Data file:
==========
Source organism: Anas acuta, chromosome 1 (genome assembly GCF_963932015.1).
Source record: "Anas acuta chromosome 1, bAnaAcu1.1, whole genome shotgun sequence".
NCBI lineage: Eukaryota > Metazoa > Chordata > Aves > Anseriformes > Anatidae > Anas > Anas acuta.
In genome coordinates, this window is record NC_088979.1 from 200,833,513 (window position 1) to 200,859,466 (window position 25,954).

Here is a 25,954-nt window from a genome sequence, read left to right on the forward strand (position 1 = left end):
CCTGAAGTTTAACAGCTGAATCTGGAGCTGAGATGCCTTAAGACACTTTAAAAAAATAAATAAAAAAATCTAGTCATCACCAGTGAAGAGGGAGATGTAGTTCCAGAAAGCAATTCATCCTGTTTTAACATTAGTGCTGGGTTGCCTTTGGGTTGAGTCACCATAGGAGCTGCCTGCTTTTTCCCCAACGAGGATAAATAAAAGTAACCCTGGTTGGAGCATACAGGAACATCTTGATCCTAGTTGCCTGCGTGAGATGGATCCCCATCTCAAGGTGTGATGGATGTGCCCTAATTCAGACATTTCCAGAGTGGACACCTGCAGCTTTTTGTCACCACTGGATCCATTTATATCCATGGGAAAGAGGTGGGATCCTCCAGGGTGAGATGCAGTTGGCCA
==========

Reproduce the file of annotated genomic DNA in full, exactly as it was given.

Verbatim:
Source organism: Anas acuta, chromosome 1 (genome assembly GCF_963932015.1).
Source record: "Anas acuta chromosome 1, bAnaAcu1.1, whole genome shotgun sequence".
NCBI lineage: Eukaryota > Metazoa > Chordata > Aves > Anseriformes > Anatidae > Anas > Anas acuta.
In genome coordinates, this window is record NC_088979.1 from 200,833,513 (window position 1) to 200,859,466 (window position 25,954).

Here is a 25,954-nt window from a genome sequence, read left to right on the forward strand (position 1 = left end):
CCTGAAGTTTAACAGCTGAATCTGGAGCTGAGATGCCTTAAGACACTTTAAAAAAATAAATAAAAAAATCTAGTCATCACCAGTGAAGAGGGAGATGTAGTTCCAGAAAGCAATTCATCCTGTTTTAACATTAGTGCTGGGTTGCCTTTGGGTTGAGTCACCATAGGAGCTGCCTGCTTTTTCCCCAACGAGGATAAATAAAAGTAACCCTGGTTGGAGCATACAGGAACATCTTGATCCTAGTTGCCTGCGTGAGATGGATCCCCATCTCAAGGTGTGATGGATGTGCCCTAATTCAGACATTTCCAGAGTGGACACCTGCAGCTTTTTGTCACCACTGGATCCATTTATATCCATGGGAAAGAGGTGGGATCCTCCAGGGTGAGATGCAGTTGGCCA